Posterior Cerebral Artery Branches

Posterior Cerebral Artery (PCA)

The precommunicating segment of the PCA (P1) extends from the basilar bifurcation to the origin of the posterior communicating artery (PCommA). Its course lies within the inter-peduncular cistern, which is demarcated by the clivus and the two cerebral peduncles. The oculomotor nerve, after its emergence from the brain stem, runs between the PCA and the superior cerebellar artery. The postcommunicating segment (P2) curves laterally and backward around the crus cerebri and reaches the posterior surface of the midbrain at an intercollicular level.

The precommunicating and postcommunicat-ing segments are together referred to as the pars circularis of the PCA. (Alternatively, the pars circularis may be divided into three segments— interpeduncular, ambient, and quadrigeminal— named after the cisterns they traverse.) Distal to the pars circularis of the PCA is the pars terminalis, which divides above the tentorium and caudal to the lateral geniculate body to form its terminal branches, the medial and lateral occipital arteries.

Pars circularis. The precommunicating segment gives off fine branches (posteromedial central arteries) that pierce the interpeduncular perforated substance to supply the anterior thalamus, the wall of the third ventricle, and the globus pallidus. The postcommunicating segment gives off fine branches (posterolateral central arteries) to the cerebral peduncles, the posterior portion of the thalamus, the colliculi of the mid brain, the medial geniculate body, and the pineal body. Further branches supply the posterior portion of the thalamus (thalamic branches), the cerebral peduncle (peduncular branches), and the lateral geniculate body and choroid plexus of the third and lateral ventricles (posterior choroidal branches). Pars terminalis. Of the two terminal branches of this terminal portion of the PCA, the lateral occipital artery (together with its temporal branches) supplies the uncus, the hippocampal gyrus, and the undersurface of the occipital lobe. The medial occipital artery passes under the splenium of the corpus callosum, giving off branches that supply it (dorsal branch to the corpus callosum) as well as the cuneus and pre-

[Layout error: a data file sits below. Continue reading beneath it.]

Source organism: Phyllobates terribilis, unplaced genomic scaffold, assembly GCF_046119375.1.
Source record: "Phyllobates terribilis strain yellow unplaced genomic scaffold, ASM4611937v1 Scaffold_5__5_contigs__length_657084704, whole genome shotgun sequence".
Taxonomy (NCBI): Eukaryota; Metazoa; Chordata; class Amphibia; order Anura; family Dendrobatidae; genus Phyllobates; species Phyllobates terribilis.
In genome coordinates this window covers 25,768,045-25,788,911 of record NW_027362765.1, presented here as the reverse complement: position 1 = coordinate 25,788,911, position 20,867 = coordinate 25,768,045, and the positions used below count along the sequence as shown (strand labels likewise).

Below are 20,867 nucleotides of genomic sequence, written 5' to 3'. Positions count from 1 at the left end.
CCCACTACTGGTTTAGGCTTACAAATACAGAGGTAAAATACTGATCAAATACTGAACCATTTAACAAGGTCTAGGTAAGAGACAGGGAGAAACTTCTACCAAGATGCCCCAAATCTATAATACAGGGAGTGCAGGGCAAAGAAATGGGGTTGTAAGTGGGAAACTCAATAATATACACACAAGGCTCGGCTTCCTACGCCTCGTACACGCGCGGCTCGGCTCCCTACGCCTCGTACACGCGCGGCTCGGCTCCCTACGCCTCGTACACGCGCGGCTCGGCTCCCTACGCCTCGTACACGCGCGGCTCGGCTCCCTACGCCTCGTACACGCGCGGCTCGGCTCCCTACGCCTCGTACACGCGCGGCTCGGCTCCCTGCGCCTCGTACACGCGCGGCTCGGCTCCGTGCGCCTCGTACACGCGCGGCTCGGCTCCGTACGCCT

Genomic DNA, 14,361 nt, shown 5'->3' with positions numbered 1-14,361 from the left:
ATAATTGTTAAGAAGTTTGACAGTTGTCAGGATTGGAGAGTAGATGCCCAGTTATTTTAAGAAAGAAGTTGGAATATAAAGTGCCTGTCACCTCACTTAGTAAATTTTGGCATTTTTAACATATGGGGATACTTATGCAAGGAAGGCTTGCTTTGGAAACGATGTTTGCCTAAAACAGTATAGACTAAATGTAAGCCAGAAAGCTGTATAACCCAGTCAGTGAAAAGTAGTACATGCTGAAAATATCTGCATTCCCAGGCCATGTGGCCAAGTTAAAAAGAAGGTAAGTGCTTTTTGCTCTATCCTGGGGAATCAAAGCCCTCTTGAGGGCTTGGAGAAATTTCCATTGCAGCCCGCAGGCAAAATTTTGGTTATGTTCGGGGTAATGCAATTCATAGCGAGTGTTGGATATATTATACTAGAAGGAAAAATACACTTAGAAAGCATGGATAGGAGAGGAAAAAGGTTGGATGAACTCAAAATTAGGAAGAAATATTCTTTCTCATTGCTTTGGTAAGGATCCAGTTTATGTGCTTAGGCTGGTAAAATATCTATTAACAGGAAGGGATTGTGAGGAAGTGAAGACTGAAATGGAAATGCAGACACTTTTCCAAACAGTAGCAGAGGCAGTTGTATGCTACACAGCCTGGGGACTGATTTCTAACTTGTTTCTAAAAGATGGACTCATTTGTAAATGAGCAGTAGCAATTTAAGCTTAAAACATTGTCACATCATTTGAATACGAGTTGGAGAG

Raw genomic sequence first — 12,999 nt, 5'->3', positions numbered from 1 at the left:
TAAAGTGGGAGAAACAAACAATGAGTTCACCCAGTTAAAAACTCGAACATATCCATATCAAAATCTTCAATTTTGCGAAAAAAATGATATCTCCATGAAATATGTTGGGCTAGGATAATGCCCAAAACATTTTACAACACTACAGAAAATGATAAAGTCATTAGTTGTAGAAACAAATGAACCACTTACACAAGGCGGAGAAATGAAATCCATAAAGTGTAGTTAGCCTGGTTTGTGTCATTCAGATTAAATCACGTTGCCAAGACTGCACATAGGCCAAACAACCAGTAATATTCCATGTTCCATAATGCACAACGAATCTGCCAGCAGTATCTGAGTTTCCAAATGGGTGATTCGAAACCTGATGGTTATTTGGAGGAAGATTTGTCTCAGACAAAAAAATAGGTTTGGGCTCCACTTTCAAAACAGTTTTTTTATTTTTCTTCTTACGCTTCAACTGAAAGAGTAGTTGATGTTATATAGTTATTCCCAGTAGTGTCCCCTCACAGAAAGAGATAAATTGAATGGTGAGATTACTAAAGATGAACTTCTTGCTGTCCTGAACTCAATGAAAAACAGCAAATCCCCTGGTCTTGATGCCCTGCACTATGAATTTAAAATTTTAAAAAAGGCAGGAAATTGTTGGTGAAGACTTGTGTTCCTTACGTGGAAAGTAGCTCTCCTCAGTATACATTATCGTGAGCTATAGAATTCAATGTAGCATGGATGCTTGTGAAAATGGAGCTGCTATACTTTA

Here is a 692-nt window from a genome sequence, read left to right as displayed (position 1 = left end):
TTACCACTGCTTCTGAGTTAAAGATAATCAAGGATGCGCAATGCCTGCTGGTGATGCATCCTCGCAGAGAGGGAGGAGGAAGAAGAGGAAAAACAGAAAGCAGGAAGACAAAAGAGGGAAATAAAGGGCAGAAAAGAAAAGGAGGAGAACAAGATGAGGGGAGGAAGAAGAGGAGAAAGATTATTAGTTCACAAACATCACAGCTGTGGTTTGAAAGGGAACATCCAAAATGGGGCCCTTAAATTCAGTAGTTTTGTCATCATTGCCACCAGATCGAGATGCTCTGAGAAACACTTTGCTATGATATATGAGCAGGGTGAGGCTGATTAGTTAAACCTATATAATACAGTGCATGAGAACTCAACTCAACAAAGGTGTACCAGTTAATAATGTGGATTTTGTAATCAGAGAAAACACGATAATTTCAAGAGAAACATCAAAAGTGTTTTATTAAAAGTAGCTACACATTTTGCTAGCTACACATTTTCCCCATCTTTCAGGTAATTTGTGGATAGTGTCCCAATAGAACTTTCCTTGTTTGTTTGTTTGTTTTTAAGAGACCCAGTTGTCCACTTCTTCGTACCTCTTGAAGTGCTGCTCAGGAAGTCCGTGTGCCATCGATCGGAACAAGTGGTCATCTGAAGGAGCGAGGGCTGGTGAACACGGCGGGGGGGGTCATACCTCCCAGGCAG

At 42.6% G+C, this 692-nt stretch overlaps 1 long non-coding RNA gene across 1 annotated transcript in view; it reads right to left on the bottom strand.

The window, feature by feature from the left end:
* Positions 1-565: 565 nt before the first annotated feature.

cuneus (parieto-occipital branch), the striate cortex (calcarine branch), and the medial surfaces of the occipital and temporal lobes (occipi-totemporal and temporal banches), including the parasagittal portion of the occipital lobe.

Precommunicating — segment (P1) \

Basal area of anterior choroidal a

Postcom-municating

Posterior communicating a.

Middle cerebral a.

Precommunicating — segment (P1) \

Posterior communicating a.

Middle cerebral a.

Basal area of anterior choroidal a

Postcom-municating segment (P2)

Postero-medial central arteries

Posterior Cerebral Artery Branches

Thalamic branch

Branch to corpus callosum

Temporal branch segment (P2)

Postero-medial central arteries

Medial occipital a

Undersurface of cerebellum (showing arteries)

Lateral occipital a.

Calcarine branch

Posterior cerebral artery

(green = peripheral branches)

Thalamic branch

Branch to corpus callosum

Temporal branch

Anterior cerebral a.

Middle cerebral a. (peripheral branches)

Middle cerebral a. Anterior (central branches) choroidal a.

Superior cerebellar a.

Posterior cerebral a. (peripheral branches)

Posterior Posterior cerebral a. inferior (central branches) cerebellar a.

Pf i

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